Scientology" Independent on Sunday, 1997-11-09
36. ^ Steven Swinford Scientologists to BBC: what planet are you on?
The Sunday Times, 2007-05-13 Online at
http://www.timesonline.co.uk/tol/comment/faith/article1782050.ece
Accessed 2008-05-03
37. ^ BBC 1 (TV) The Heaven and Earth Show with Gloria Hunniford
2007-05-13

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Peter Schilte



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Berichten: 301
Woonplaats: Vierlingsbeek

BerichtGeplaatst: zo mei 04, 2008 7:27 am    Onderwerp: Reageer met quote

Ook Shawn Lonsdale was het slachtoffer van Fair Game, wat uiteindelijk leidde tot het plegen van zelfmoord:

Quote:
http://www.tampabay.com/news/publicsafety/article485879.ece

By Jonathan Abel, Times staff writer
In print: Saturday, May 3, 2008

CLEARWATER — Shawn Lons­dale, who carried on a one-man crusade against
Scientology in 2006, was "sick, depressed, broke and tired of it all"
when he took his life in February, according to a suicide note
released Friday.

Police discovered him on Feb. 16, a garden hose stretching from the
exhaust pipe of his car into a window of his home at 510 N Lincoln
Ave.

Online speculation coursed through anti-Scientology circles that he
did not kill himself. On Friday, however, police officially ruled his
death a suicide.

The notes Lonsdale, 39, left — apologetic in parts, heartbroken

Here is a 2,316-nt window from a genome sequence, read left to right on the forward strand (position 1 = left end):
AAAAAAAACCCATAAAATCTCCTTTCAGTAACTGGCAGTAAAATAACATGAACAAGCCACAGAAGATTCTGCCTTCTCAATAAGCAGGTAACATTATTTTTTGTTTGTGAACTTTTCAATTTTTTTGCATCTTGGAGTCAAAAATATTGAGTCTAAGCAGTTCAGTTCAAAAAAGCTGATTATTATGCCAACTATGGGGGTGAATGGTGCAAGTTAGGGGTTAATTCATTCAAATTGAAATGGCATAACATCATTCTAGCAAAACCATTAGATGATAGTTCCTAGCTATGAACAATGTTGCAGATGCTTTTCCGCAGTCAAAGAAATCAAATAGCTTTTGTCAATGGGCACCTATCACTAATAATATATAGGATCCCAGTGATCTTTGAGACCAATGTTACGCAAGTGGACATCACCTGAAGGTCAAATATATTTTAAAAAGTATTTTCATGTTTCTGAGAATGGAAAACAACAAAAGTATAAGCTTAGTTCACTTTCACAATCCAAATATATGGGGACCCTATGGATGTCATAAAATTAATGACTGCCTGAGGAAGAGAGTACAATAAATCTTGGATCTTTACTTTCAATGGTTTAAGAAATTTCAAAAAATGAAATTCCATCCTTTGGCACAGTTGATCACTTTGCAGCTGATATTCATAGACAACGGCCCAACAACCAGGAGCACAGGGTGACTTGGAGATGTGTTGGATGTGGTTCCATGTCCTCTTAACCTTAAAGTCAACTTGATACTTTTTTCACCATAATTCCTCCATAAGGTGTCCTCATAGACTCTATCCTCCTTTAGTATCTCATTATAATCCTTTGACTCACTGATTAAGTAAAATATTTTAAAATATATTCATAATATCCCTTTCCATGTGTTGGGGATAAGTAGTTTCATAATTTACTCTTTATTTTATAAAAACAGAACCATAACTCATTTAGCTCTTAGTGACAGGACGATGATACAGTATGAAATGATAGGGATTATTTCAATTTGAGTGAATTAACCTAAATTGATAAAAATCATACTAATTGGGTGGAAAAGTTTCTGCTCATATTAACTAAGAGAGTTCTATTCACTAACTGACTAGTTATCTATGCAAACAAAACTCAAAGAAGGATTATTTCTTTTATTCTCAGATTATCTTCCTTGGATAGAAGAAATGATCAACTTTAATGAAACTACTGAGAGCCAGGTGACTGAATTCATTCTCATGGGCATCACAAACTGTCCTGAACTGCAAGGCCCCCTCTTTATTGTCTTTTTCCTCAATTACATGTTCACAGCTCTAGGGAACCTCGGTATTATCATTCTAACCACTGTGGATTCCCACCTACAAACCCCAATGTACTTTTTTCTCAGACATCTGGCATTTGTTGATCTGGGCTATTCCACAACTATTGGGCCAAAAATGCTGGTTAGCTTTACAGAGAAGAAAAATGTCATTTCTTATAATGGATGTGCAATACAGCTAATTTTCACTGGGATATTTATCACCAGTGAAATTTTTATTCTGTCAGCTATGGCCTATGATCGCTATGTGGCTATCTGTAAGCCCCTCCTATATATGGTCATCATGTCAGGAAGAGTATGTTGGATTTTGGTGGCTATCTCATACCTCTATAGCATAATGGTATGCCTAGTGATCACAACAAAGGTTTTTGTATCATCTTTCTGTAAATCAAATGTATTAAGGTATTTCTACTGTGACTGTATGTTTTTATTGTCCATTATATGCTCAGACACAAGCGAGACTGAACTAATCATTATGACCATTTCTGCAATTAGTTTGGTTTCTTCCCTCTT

throughout — shed light on what transformed someone with no
affiliation to Scientology into a sworn enemy.

In a note to a friend, Lonsdale wrote that years ago he was diagnosed
with hepatitis B and C. Because of "stupid acts" in his past, he was
convinced he'd never love or live with a woman.

"So I decided to try to use this time to make a difference and shed
some light on the B.S. going on here with Scientology!" he wrote. "I
hope I helped if even a little."

He did, said attorney Luke Lirot, who represented Lonsdale in his
tangles with Scientology.

"He stuck to his beliefs to the end, and I don't think you can ask any
more of a human being under these circumstances," Lirot said.

For a few months in 2006, Lonsdale stood beside a sandwich board that
read "Cult Watch" near Scientology's headquarters in downtown
Clearwater.

He videotaped hours of footage: Scientology buildings, church staffers
walking the streets, security guards watching him. He edited them into
a "pseudo-documentary" for local cable TV.

The church and some of its members hired a private investigator to
look into his background and found two misdemeanor convictions for
lewd and lascivious conduct, both related to sex with men, in 1999 and
2000.

Anonymous calls put pressure on Lonsdale's employer and landlord,
making it difficult for him to hold a job.